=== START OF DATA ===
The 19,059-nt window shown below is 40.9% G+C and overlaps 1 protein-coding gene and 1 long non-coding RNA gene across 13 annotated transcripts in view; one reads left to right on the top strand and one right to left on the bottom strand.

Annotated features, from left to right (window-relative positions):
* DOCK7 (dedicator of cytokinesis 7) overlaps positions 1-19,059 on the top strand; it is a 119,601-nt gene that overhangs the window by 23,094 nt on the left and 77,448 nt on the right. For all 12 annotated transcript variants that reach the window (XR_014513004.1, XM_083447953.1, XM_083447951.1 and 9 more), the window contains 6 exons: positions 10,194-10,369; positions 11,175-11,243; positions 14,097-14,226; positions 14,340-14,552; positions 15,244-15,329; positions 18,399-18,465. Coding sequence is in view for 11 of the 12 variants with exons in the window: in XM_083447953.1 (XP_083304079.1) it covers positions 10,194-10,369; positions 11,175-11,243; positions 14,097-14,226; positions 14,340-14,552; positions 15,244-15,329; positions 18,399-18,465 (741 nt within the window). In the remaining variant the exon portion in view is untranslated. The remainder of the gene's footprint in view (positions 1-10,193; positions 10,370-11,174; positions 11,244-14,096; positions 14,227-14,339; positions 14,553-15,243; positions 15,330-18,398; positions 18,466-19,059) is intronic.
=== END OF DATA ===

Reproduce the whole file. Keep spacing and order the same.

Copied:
The 19,059-nt window shown below is 40.9% G+C and overlaps 1 protein-coding gene and 1 long non-coding RNA gene across 13 annotated transcripts in view; one reads left to right on the top strand and one right to left on the bottom strand.

Annotated features, from left to right (window-relative positions):
* DOCK7 (dedicator of cytokinesis 7) overlaps positions 1-19,059 on the top strand; it is a 119,601-nt gene that overhangs the window by 23,094 nt on the left and 77,448 nt on the right. For all 12 annotated transcript variants that reach the window (XR_014513004.1, XM_083447953.1, XM_083447951.1 and 9 more), the window contains 6 exons: positions 10,194-10,369; positions 11,175-11,243; positions 14,097-14,226; positions 14,340-14,552; positions 15,244-15,329; positions 18,399-18,465. Coding sequence is in view for 11 of the 12 variants with exons in the window: in XM_083447953.1 (XP_083304079.1) it covers positions 10,194-10,369; positions 11,175-11,243; positions 14,097-14,226; positions 14,340-14,552; positions 15,244-15,329; positions 18,399-18,465 (741 nt within the window). In the remaining variant the exon portion in view is untranslated. The remainder of the gene's footprint in view (positions 1-10,193; positions 10,370-11,174; positions 11,244-14,096; positions 14,227-14,339; positions 14,553-15,243; positions 15,330-18,398; positions 18,466-19,059) is intronic.